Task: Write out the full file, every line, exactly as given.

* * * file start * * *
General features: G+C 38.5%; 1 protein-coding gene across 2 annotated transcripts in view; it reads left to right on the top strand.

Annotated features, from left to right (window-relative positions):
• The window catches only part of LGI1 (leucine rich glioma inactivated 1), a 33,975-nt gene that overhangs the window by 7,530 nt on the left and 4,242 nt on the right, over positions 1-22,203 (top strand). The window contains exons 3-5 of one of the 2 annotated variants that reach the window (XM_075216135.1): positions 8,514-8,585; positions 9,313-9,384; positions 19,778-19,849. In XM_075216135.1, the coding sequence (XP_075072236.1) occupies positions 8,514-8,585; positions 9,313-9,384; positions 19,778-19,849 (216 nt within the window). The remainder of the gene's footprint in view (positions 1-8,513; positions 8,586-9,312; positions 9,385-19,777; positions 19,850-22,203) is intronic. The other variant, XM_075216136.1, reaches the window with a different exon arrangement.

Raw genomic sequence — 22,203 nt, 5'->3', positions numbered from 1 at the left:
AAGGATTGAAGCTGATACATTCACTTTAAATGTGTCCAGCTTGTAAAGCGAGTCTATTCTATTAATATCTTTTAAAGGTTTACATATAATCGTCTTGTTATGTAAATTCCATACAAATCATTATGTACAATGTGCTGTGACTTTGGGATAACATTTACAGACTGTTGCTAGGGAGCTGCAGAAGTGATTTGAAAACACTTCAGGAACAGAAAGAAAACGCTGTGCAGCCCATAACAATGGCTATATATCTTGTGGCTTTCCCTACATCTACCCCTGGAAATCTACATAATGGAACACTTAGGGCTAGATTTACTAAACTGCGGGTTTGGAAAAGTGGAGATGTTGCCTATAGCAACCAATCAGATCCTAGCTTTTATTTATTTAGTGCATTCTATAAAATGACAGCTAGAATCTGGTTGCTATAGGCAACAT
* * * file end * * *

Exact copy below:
General features: G+C 38.5%; 1 protein-coding gene across 2 annotated transcripts in view; it reads left to right on the top strand.

Annotated features, from left to right (window-relative positions):
• The window catches only part of LGI1 (leucine rich glioma inactivated 1), a 33,975-nt gene that overhangs the window by 7,530 nt on the left and 4,242 nt on the right, over positions 1-22,203 (top strand). The window contains exons 3-5 of one of the 2 annotated variants that reach the window (XM_075216135.1): positions 8,514-8,585; positions 9,313-9,384; positions 19,778-19,849. In XM_075216135.1, the coding sequence (XP_075072236.1) occupies positions 8,514-8,585; positions 9,313-9,384; positions 19,778-19,849 (216 nt within the window). The remainder of the gene's footprint in view (positions 1-8,513; positions 8,586-9,312; positions 9,385-19,777; positions 19,850-22,203) is intronic. The other variant, XM_075216136.1, reaches the window with a different exon arrangement.

Raw genomic sequence — 22,203 nt, 5'->3', positions numbered from 1 at the left:
AAGGATTGAAGCTGATACATTCACTTTAAATGTGTCCAGCTTGTAAAGCGAGTCTATTCTATTAATATCTTTTAAAGGTTTACATATAATCGTCTTGTTATGTAAATTCCATACAAATCATTATGTACAATGTGCTGTGACTTTGGGATAACATTTACAGACTGTTGCTAGGGAGCTGCAGAAGTGATTTGAAAACACTTCAGGAACAGAAAGAAAACGCTGTGCAGCCCATAACAATGGCTATATATCTTGTGGCTTTCCCTACATCTACCCCTGGAAATCTACATAATGGAACACTTAGGGCTAGATTTACTAAACTGCGGGTTTGGAAAAGTGGAGATGTTGCCTATAGCAACCAATCAGATCCTAGCTTTTATTTATTTAGTGCATTCTATAAAATGACAGCTAGAATCTGGTTGCTATAGGCAACAT